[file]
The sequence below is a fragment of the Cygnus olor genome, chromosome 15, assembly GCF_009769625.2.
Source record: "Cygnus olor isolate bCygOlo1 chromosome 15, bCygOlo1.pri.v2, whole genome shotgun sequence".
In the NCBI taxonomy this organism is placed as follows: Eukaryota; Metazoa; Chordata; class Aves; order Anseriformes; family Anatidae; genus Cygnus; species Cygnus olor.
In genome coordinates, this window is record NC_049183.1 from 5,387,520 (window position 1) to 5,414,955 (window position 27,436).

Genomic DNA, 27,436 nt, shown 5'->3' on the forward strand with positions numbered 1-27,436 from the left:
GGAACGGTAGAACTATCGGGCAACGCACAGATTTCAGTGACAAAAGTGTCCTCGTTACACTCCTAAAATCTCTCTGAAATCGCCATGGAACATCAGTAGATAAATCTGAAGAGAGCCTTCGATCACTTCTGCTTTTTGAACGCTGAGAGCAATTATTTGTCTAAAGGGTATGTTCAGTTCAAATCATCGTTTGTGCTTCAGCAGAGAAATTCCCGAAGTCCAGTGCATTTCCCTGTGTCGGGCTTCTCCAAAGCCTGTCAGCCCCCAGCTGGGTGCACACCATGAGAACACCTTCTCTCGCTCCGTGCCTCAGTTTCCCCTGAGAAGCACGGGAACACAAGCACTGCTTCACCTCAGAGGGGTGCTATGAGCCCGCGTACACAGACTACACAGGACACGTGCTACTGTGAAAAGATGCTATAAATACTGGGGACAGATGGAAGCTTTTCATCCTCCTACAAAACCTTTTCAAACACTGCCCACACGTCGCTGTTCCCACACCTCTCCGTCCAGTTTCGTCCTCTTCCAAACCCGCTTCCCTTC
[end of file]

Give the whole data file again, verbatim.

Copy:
The sequence below is a fragment of the Cygnus olor genome, chromosome 15, assembly GCF_009769625.2.
Source record: "Cygnus olor isolate bCygOlo1 chromosome 15, bCygOlo1.pri.v2, whole genome shotgun sequence".
In the NCBI taxonomy this organism is placed as follows: Eukaryota; Metazoa; Chordata; class Aves; order Anseriformes; family Anatidae; genus Cygnus; species Cygnus olor.
In genome coordinates, this window is record NC_049183.1 from 5,387,520 (window position 1) to 5,414,955 (window position 27,436).

Genomic DNA, 27,436 nt, shown 5'->3' on the forward strand with positions numbered 1-27,436 from the left:
GGAACGGTAGAACTATCGGGCAACGCACAGATTTCAGTGACAAAAGTGTCCTCGTTACACTCCTAAAATCTCTCTGAAATCGCCATGGAACATCAGTAGATAAATCTGAAGAGAGCCTTCGATCACTTCTGCTTTTTGAACGCTGAGAGCAATTATTTGTCTAAAGGGTATGTTCAGTTCAAATCATCGTTTGTGCTTCAGCAGAGAAATTCCCGAAGTCCAGTGCATTTCCCTGTGTCGGGCTTCTCCAAAGCCTGTCAGCCCCCAGCTGGGTGCACACCATGAGAACACCTTCTCTCGCTCCGTGCCTCAGTTTCCCCTGAGAAGCACGGGAACACAAGCACTGCTTCACCTCAGAGGGGTGCTATGAGCCCGCGTACACAGACTACACAGGACACGTGCTACTGTGAAAAGATGCTATAAATACTGGGGACAGATGGAAGCTTTTCATCCTCCTACAAAACCTTTTCAAACACTGCCCACACGTCGCTGTTCCCACACCTCTCCGTCCAGTTTCGTCCTCTTCCAAACCCGCTTCCCTTC